Meanwhile, the eIDAS Regulation ((EU) 910/2014) states clearly that a qualified electronic signature has the same legal effect as a handwritten signature (Art. 25(2)), meaning that this action has legal effect in the other direction as well. This regulation is directly applicable in Poland and takes precedence over national laws. In Polish legal writings, Dariusz Szostek (and others) interpret equal status of forms in this way (see Jacek Gołaczyński and Dariusz Szostek (eds.), Computerisation of Civil Procedure: Commentary, Beck 2016, pp. 94–95), and Grzegorz Stojek, commentary on Art. 781 of the Civil Code in Mariusz Fras and Magdalena Habdas (eds.), Commentary on the Polish Civil Code, Volume 1 General Section (Art. 1–125), WKP 2018).

The aim of Regulation 910/2014 (recital 49) is that the legal effect of an electronic signature should not be contested: “However, it is for national law to define the legal effect of electronic signatures, except for the requirements provided for in this Regulation according to which a qualified electronic signature should have the equivalent legal effect of a handwritten signature.”

In my view, electronic form is not a qualified form in relation to ordinary written form. I also believe that the new regulation is simply technical in nature. In proceedings instigated on or after 18 April 2018, the method is specified for submitting a declaration that can be submitted to a client solely in electronic form bearing a qualified electronic signature. This regulation does not change the rules on powers of attorney in public tenders, and in particular does not require a power of attorney to be in electronic form with a qualified signature. In my view, an electronic signature can be held not only by a person representing a contractor according to registration in the relevant register, but also by a representative appointed to represent a contractor in public tender procedures or to perform certain acts in that procedure, on the basis of a power of attorney in ordinary written form. Therefore an ESPD can be signed by a person holding written authorisation issued by a contractor. The legislature’s aim was not to hamper access to tenders, but to make organisational and technical changes streamlining the procedure. The first step is the electronic ESPD, and in October 2018 broader changes will be made.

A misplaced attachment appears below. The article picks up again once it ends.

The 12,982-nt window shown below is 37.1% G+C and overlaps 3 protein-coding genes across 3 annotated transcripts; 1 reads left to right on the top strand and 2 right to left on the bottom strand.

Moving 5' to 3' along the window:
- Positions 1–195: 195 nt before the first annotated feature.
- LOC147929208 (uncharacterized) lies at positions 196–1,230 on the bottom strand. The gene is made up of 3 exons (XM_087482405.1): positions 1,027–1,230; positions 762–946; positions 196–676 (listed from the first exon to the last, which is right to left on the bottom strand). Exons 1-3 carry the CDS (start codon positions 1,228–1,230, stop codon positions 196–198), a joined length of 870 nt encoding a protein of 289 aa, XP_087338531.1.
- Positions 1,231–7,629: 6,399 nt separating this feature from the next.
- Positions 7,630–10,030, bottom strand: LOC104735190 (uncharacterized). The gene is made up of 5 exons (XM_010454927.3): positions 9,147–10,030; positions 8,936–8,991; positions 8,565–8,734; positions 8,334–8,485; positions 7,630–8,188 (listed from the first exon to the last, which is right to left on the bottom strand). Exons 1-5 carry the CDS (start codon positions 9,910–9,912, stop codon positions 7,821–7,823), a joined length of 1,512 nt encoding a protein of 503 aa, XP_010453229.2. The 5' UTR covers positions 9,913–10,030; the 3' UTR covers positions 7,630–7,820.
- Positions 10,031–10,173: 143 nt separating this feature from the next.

Anna Prigan, legal adviser, Infrastructure, Transport, Public Procurement & PPP practice, Wardyński & Partners